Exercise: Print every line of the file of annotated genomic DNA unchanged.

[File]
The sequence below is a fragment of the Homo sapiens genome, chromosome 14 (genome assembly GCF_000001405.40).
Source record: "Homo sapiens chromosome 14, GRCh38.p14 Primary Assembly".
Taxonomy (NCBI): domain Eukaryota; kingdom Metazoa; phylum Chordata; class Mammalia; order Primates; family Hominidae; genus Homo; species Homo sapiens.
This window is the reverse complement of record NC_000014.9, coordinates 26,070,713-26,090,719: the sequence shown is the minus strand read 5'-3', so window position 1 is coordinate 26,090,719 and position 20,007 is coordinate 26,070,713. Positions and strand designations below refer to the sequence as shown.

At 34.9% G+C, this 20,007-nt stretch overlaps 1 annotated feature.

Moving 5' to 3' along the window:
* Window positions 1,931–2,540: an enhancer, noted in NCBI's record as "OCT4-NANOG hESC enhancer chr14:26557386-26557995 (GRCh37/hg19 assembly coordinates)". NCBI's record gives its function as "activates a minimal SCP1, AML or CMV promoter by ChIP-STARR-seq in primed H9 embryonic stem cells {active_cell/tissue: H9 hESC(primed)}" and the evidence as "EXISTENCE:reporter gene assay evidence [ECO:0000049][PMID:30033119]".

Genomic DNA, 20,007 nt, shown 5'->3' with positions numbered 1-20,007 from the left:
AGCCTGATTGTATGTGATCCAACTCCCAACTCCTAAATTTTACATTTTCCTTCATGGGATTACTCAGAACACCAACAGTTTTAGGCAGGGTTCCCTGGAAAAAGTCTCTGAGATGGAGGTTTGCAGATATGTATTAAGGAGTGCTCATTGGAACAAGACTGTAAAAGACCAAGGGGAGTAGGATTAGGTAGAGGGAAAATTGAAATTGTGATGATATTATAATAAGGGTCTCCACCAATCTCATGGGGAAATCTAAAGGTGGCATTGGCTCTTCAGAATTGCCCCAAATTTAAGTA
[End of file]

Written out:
The sequence below is a fragment of the Homo sapiens genome, chromosome 14 (genome assembly GCF_000001405.40).
Source record: "Homo sapiens chromosome 14, GRCh38.p14 Primary Assembly".
Taxonomy (NCBI): domain Eukaryota; kingdom Metazoa; phylum Chordata; class Mammalia; order Primates; family Hominidae; genus Homo; species Homo sapiens.
This window is the reverse complement of record NC_000014.9, coordinates 26,070,713-26,090,719: the sequence shown is the minus strand read 5'-3', so window position 1 is coordinate 26,090,719 and position 20,007 is coordinate 26,070,713. Positions and strand designations below refer to the sequence as shown.

At 34.9% G+C, this 20,007-nt stretch overlaps 1 annotated feature.

Moving 5' to 3' along the window:
* Window positions 1,931–2,540: an enhancer, noted in NCBI's record as "OCT4-NANOG hESC enhancer chr14:26557386-26557995 (GRCh37/hg19 assembly coordinates)". NCBI's record gives its function as "activates a minimal SCP1, AML or CMV promoter by ChIP-STARR-seq in primed H9 embryonic stem cells {active_cell/tissue: H9 hESC(primed)}" and the evidence as "EXISTENCE:reporter gene assay evidence [ECO:0000049][PMID:30033119]".

Genomic DNA, 20,007 nt, shown 5'->3' with positions numbered 1-20,007 from the left:
AGCCTGATTGTATGTGATCCAACTCCCAACTCCTAAATTTTACATTTTCCTTCATGGGATTACTCAGAACACCAACAGTTTTAGGCAGGGTTCCCTGGAAAAAGTCTCTGAGATGGAGGTTTGCAGATATGTATTAAGGAGTGCTCATTGGAACAAGACTGTAAAAGACCAAGGGGAGTAGGATTAGGTAGAGGGAAAATTGAAATTGTGATGATATTATAATAAGGGTCTCCACCAATCTCATGGGGAAATCTAAAGGTGGCATTGGCTCTTCAGAATTGCCCCAAATTTAAGTA